Today's New International Version meets the ever-growing spiritual needs of today's generation of believers—as well as helps to nourish the next generation of believers—by offering a Bible that faithfully communicates the timeless truths of God's Word. With advancements in biblical scholarship, clarity and gender accuracy, the TNIV is a new translation that will engage today’s younger generations with God’s word.
Built on the Heritage of the New International Version Bible The TNIV Bible is a text that reflects the NIV, but also clarifies and updates passages and words to provide a more timely, contemporary English translation for a new generation of Bible readers.
Clarity in Contemporary English While older forms of English may not present a problem for some readers, they can present barriers to understanding and fully engaging the Bible for today's generations who have grown up using more-contemporary English. For example Mary is said to be “pregnant” rather than “with child.” Or “the third watch of the night” is changed to the more understandable, “shortly before dawn.”
Word changes include more precisely rendered meanings of the original text. For example, “Christ” is changed to “Messiah” when the underlying Greek functions as a title. Some word changes reflect a better understanding of the meaning of certain terms in the original Greek and Hebrew. References to “the Jews” are described more specifically, such as “the Jews there” or “the Jewish leaders,” when the context indicates a more precise group of people. Changes have also been made in paragraph structure, sentence structure, word order, punctuation, spelling and capitalization based on contemporary English style.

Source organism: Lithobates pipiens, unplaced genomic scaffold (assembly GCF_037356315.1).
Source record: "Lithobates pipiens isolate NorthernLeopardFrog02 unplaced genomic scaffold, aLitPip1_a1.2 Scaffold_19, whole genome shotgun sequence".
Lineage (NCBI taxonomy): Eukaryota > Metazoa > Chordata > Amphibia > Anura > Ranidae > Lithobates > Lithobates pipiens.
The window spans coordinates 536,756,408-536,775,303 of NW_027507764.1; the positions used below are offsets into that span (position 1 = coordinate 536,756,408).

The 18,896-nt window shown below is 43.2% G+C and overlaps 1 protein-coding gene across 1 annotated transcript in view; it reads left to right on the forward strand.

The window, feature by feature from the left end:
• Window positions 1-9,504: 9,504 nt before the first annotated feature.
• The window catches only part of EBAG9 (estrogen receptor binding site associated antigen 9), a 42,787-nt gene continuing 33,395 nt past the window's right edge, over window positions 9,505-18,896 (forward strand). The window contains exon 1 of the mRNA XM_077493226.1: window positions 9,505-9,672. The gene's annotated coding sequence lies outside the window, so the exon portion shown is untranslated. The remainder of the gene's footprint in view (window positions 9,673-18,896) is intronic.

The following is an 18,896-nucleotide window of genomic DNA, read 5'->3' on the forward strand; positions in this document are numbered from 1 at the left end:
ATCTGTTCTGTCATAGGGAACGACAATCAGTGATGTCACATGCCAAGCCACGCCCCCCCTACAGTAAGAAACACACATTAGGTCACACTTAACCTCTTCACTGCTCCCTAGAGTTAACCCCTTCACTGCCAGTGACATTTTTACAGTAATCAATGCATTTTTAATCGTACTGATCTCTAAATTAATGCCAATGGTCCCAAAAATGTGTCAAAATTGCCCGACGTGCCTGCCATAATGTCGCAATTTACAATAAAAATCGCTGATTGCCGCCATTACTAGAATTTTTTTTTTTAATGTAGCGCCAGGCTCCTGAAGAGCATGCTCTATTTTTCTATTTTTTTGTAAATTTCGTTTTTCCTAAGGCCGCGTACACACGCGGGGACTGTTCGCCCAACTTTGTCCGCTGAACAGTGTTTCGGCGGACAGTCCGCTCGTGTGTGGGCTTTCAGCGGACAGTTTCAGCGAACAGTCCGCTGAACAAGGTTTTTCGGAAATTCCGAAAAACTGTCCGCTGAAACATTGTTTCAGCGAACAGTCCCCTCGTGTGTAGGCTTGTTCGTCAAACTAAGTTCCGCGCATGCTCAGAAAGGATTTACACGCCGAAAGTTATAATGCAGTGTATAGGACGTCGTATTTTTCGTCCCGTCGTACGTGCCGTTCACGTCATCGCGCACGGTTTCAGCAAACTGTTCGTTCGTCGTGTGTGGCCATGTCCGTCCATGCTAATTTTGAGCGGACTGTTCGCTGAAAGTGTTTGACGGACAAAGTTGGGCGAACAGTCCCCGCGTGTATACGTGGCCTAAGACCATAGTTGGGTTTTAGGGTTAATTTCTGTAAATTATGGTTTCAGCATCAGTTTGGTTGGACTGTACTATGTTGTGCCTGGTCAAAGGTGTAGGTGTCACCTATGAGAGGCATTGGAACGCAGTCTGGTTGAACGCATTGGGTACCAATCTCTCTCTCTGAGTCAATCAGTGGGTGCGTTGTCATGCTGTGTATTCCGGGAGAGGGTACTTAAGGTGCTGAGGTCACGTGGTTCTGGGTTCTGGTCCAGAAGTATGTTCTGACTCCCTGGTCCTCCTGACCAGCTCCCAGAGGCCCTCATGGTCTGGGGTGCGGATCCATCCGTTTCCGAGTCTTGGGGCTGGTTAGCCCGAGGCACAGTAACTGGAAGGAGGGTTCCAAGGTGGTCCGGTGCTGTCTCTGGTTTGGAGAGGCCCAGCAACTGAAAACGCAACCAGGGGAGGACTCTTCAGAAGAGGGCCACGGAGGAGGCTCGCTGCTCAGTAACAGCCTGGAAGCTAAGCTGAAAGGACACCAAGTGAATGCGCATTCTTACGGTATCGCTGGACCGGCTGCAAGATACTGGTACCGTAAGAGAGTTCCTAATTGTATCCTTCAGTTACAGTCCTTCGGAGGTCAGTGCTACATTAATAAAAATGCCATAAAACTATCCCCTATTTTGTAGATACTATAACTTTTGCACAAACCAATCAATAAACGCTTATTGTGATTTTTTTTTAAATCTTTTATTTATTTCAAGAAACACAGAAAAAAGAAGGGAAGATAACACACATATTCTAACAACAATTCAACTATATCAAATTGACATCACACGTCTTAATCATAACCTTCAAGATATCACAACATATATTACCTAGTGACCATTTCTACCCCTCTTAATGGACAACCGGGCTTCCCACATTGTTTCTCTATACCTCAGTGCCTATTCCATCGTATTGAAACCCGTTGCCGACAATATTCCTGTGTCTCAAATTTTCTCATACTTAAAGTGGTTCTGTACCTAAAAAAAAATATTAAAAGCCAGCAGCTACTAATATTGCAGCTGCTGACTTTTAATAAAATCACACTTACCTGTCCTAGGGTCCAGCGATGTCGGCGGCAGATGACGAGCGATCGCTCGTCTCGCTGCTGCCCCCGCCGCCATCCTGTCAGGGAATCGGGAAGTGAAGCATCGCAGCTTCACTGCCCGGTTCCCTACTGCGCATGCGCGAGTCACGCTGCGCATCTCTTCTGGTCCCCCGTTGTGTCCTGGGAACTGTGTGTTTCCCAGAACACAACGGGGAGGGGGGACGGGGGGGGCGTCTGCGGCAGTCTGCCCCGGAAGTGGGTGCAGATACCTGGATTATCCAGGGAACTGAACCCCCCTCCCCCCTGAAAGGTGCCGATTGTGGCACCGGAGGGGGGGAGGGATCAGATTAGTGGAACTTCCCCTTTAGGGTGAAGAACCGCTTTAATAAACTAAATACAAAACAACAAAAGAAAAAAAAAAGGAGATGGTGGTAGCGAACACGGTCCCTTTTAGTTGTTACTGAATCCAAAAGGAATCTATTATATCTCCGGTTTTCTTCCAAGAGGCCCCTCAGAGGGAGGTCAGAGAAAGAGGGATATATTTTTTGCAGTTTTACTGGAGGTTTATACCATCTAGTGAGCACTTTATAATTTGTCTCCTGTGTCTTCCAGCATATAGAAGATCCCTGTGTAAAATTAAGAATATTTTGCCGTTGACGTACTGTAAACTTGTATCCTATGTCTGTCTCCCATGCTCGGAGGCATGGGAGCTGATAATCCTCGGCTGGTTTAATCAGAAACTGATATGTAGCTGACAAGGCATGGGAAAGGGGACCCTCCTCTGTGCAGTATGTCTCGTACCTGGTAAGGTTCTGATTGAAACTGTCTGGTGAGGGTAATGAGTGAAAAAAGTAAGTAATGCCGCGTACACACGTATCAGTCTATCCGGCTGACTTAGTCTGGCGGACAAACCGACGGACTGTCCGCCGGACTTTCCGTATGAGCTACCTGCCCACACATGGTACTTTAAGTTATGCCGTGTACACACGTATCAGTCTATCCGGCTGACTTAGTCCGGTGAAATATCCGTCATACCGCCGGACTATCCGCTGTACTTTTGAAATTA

Gender-Accurate Language The TNIV is not gender neutral; it is in fact “gender accurate.” Gender neutrality suggests the removal of specific male or female attributes. The TNIV does not remove these attributes or “neuter” any passages of Scripture. The TNIV uses generic language only where the meaning of the text was intended to include both men and women. These changes reflect a more precise rendering of Greek and Hebrew words. Half of all major Bible translations use some gender-accurate language, especially translations like the NLT and the NCV. But even translations like the NKJV and the HCSB use gender-accurate language.